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Don’t just give this holiday season – share.

More specifically, give shares of stock in a publicly traded company. It’s an opportunity for parents to help their children build wealth of their own as well as become better managers of family finances down the road.

Yet this act of generosity can be more complex than people realize, at least from a tax perspective, says Fabio Campanella, a chartered professional accountant and investment advisor with Praetorian Wealth Advisory in Toronto and Oakville, Ont.

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There is no “gift tax" in Canada, he points out, unlike in the United States, where givers of significant gifts can be subject to a tax rate of as much as 40 per cent. But givers in Canada face "a deemed disposition of the shares at fair market value, which could trigger a capital gain when you transfer the ownership of the shares,” Mr. Campanella says.

Givers of stock face "a deemed disposition of the shares at fair market value, which could trigger a capital gain when you transfer the ownership of the shares,” says Fabio Campanella, a chartered professional accountant and investment advisor with Praetorian Wealth Advisory in Toronto and Oakville, Ont.

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If you plan to transfer ownership of shares to a child, he or she must be age 18 (or 19 in some provinces and territories). The moment the transfer occurs, it’s as if you have sold them, and you will have to pay taxes on any gain in capital value while you owned the stock.

From there on, however, your child can reap the benefits of future growth of the shares’ value and any dividends they pay.

An alternative strategy would be to transfer stocks that are in a loss position. That way, Mr. Campanella adds, you can claim the loss against any realized capital gains you may have for the current year, or going back three years. Or the loss can be carried forward indefinitely until you have a taxable capital gain.

Cynthia Kett, a certified financial planner and CPA, says “giving” shares to children who are not adults by law is tricky. “Children under the age of majority can’t hold shares in their own name because they lack legal capacity to [enter into a] contract,” says Ms. Kett, a trust and estate practitioner with Stewart & Kett Financial Advisors Inc. in Toronto.

One way to get around this is by setting up an in-trust account, sometimes referred to as an informal trust. But parents are still required to pay taxes on interest and dividends generated by the original investment, though capital gains inside the account are taxable to the beneficiary, or child.

A better idea may be to allow minor children to “play” the stock market with pretend money before receiving the real deal once they reach the age of majority. Some companies offer “virtual” shares or portfolios online, Ms. Kett says. “The learning experience would still be of value, even though actual shareholdings aren’t at stake.”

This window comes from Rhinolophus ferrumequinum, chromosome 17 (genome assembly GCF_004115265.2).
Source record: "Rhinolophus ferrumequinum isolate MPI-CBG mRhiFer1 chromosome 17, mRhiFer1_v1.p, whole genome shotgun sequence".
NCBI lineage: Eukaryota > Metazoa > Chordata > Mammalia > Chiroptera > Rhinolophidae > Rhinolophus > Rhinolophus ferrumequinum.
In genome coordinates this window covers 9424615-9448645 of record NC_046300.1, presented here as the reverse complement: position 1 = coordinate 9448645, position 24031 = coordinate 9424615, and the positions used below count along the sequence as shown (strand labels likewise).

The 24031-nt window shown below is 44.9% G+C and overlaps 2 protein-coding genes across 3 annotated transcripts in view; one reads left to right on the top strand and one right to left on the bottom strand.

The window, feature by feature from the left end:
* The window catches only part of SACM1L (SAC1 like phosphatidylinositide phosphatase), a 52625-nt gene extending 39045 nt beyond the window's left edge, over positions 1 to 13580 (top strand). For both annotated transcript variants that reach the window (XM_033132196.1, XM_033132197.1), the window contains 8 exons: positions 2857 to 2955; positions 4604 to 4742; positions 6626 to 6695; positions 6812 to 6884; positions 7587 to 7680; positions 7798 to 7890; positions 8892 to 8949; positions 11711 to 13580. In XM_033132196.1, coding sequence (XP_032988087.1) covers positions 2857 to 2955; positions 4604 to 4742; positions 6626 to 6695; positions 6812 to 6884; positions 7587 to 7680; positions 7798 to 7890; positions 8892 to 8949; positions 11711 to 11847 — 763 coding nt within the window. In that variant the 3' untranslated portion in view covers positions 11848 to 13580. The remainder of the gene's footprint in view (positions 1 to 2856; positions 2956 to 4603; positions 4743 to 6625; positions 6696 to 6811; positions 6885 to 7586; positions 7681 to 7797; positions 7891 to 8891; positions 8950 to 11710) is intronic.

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Parents giving shares to adult children face other considerations besides taxes. If the child is in a rocky relationship, for example, parents might want to rethink the idea of giving shares, Mr. Campanella says.

The risk is the “adult child may intermingle the shares or proceeds from the sale of shares into what is known from a family law perspective as ‘net family property,’ which could be lost in a divorce,” he says.

Say, for example, you give $100,000 of public company shares to your adult child, who turns around and sells the shares, deposits the money into a joint account with a spouse, and eventually uses the proceeds for a down payment on a family home.

“This money is now at risk of being included in net family property even though a gift can be excluded from family property,” he says. That’s why he recommends parents considering a significant gift to their married children, or those living in a common-law relationship, seek legal advice from a family law specialist.

Another, simpler approach is to give children cash to invest; the gift results in no tax consequences for the parent. Of course, the money is not guaranteed to be invested, and a marital breakdown could imperil it.

Another tactic is to set up a formal trust, though it is a complex alternative. “Trust accounts would only be appropriate if the amount to be gifted was significant enough … because there may be associated administration fees,” Ms. Kett says. A formal trust is usually warranted only for amounts of $250,000 or more, she says.

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The benefit of a formal trust is the parent can still maintain some control over the asset while the child benefits from income from it and its growth.

Dawn Loeffler, an accountant in Langley, B.C, suggests the best way to foster a sense of financial responsibility in children and other gift recipients is to encourage them to save their earnings from allowances, cash gifts from the holidays and employment.

“If you can sit with kids and walk them through the first stock transaction, that will educate them for life so they have familiarity with it … along with the risks, the highs and lows,” says Ms. Loeffler, manager of Gilmour Group Chartered Professional Accountants Inc.

She also argues that giving stock, while it might prove beneficial, is less likely to have as an impact as lasting as helping them do it on their own.

“If it’s their money, they’ll probably be more savvy with it,” she says. “If it’s stock gifted to them, I’m not sure they will have that same level of care.”

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